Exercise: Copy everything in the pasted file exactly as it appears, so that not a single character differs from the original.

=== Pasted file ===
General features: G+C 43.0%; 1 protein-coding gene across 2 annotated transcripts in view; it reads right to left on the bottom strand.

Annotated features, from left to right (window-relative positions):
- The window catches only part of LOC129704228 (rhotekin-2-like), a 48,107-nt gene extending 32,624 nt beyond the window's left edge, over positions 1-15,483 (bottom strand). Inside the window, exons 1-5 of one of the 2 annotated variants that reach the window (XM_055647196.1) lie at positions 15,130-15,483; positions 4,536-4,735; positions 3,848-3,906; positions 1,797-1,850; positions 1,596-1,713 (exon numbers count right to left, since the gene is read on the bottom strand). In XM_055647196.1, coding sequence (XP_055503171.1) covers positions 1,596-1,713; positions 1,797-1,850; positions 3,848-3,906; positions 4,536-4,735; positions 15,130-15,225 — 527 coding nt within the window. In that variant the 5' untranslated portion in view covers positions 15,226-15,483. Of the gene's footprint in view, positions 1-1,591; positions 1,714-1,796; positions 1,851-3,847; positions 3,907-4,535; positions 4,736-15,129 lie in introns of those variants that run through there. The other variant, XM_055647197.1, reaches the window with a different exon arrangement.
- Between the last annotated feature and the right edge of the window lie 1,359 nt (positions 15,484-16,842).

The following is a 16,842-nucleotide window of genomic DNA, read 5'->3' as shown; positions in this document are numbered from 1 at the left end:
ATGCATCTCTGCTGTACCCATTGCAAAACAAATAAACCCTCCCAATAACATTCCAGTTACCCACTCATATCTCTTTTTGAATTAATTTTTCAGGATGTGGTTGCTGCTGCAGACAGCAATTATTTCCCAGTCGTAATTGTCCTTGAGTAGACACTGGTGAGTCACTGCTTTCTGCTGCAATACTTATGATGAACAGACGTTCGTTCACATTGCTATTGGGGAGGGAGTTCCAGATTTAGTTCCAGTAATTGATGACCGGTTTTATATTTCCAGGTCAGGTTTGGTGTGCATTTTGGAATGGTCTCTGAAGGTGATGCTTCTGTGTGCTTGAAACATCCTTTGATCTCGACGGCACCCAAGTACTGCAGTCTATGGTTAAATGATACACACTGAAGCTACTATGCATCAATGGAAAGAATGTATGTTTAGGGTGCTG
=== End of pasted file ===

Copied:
General features: G+C 43.0%; 1 protein-coding gene across 2 annotated transcripts in view; it reads right to left on the bottom strand.

Annotated features, from left to right (window-relative positions):
- The window catches only part of LOC129704228 (rhotekin-2-like), a 48,107-nt gene extending 32,624 nt beyond the window's left edge, over positions 1-15,483 (bottom strand). Inside the window, exons 1-5 of one of the 2 annotated variants that reach the window (XM_055647196.1) lie at positions 15,130-15,483; positions 4,536-4,735; positions 3,848-3,906; positions 1,797-1,850; positions 1,596-1,713 (exon numbers count right to left, since the gene is read on the bottom strand). In XM_055647196.1, coding sequence (XP_055503171.1) covers positions 1,596-1,713; positions 1,797-1,850; positions 3,848-3,906; positions 4,536-4,735; positions 15,130-15,225 — 527 coding nt within the window. In that variant the 5' untranslated portion in view covers positions 15,226-15,483. Of the gene's footprint in view, positions 1-1,591; positions 1,714-1,796; positions 1,851-3,847; positions 3,907-4,535; positions 4,736-15,129 lie in introns of those variants that run through there. The other variant, XM_055647197.1, reaches the window with a different exon arrangement.
- Between the last annotated feature and the right edge of the window lie 1,359 nt (positions 15,484-16,842).

The following is a 16,842-nucleotide window of genomic DNA, read 5'->3' as shown; positions in this document are numbered from 1 at the left end:
ATGCATCTCTGCTGTACCCATTGCAAAACAAATAAACCCTCCCAATAACATTCCAGTTACCCACTCATATCTCTTTTTGAATTAATTTTTCAGGATGTGGTTGCTGCTGCAGACAGCAATTATTTCCCAGTCGTAATTGTCCTTGAGTAGACACTGGTGAGTCACTGCTTTCTGCTGCAATACTTATGATGAACAGACGTTCGTTCACATTGCTATTGGGGAGGGAGTTCCAGATTTAGTTCCAGTAATTGATGACCGGTTTTATATTTCCAGGTCAGGTTTGGTGTGCATTTTGGAATGGTCTCTGAAGGTGATGCTTCTGTGTGCTTGAAACATCCTTTGATCTCGACGGCACCCAAGTACTGCAGTCTATGGTTAAATGATACACACTGAAGCTACTATGCATCAATGGAAAGAATGTATGTTTAGGGTGCTG